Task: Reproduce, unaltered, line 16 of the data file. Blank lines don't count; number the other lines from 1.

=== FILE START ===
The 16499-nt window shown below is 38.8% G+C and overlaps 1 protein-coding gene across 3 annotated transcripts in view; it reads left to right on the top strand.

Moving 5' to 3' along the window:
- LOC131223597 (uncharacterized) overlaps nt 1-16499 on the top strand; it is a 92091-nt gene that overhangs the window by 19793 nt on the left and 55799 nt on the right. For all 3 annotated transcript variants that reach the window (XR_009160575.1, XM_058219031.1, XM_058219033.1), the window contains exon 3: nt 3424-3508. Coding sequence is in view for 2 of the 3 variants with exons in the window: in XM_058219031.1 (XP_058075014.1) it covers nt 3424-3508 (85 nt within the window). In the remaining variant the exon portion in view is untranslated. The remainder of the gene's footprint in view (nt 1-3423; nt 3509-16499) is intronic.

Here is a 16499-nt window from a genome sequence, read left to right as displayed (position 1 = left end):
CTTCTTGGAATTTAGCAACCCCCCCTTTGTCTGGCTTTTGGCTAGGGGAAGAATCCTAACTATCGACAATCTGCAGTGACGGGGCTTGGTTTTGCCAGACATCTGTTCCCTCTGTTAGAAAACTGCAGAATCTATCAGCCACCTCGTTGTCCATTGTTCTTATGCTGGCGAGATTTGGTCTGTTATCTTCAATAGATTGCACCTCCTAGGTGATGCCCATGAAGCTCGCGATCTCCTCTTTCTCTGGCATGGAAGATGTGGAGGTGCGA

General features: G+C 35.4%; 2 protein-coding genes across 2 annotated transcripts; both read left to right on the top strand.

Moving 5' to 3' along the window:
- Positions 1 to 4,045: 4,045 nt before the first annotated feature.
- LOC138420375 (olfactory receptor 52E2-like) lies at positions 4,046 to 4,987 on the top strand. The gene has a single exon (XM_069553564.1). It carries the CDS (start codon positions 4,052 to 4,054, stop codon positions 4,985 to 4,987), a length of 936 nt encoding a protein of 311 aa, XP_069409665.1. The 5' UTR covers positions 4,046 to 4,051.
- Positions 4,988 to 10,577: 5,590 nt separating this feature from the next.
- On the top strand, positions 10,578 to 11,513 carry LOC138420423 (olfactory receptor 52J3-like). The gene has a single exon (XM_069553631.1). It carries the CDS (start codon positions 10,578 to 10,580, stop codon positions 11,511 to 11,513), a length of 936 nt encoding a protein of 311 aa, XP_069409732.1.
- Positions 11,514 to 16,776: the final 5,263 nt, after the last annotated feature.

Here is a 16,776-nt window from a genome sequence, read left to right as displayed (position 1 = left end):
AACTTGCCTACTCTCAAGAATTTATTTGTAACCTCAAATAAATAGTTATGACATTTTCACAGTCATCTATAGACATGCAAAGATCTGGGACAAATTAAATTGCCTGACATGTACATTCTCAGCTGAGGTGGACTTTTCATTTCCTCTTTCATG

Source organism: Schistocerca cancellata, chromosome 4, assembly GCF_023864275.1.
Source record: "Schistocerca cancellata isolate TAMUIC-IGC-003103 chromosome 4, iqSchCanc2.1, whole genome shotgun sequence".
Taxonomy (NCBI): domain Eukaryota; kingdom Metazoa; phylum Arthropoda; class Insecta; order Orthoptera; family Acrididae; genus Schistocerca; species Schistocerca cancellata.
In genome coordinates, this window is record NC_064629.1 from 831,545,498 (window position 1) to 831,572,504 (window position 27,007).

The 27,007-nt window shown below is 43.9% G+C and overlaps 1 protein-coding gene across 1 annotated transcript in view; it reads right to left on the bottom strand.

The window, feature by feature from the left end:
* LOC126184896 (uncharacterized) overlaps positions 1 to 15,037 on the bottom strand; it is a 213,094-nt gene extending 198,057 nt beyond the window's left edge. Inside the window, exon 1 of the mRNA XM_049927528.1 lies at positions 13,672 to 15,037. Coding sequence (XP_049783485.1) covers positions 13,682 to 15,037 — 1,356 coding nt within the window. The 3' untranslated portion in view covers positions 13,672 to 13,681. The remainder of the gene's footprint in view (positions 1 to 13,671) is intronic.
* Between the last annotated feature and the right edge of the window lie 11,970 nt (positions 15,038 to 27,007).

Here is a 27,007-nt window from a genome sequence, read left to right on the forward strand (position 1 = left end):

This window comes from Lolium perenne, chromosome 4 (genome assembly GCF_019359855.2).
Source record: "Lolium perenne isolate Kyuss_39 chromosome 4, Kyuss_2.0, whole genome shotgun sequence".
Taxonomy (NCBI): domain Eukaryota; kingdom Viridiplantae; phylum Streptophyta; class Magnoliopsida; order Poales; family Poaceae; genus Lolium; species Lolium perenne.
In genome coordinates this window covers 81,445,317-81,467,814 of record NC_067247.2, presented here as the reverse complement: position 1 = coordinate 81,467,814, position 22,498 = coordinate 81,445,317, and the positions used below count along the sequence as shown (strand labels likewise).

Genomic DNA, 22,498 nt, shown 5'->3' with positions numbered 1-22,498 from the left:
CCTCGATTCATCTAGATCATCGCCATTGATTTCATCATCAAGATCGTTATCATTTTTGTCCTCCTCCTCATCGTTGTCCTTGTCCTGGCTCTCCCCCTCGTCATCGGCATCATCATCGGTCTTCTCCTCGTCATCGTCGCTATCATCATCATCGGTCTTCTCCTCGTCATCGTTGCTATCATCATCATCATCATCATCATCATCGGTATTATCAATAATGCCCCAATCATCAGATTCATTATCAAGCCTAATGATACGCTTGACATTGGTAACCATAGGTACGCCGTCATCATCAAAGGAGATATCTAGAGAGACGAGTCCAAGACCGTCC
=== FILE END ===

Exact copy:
Source record: "Schistocerca cancellata isolate TAMUIC-IGC-003103 chromosome 4, iqSchCanc2.1, whole genome shotgun sequence".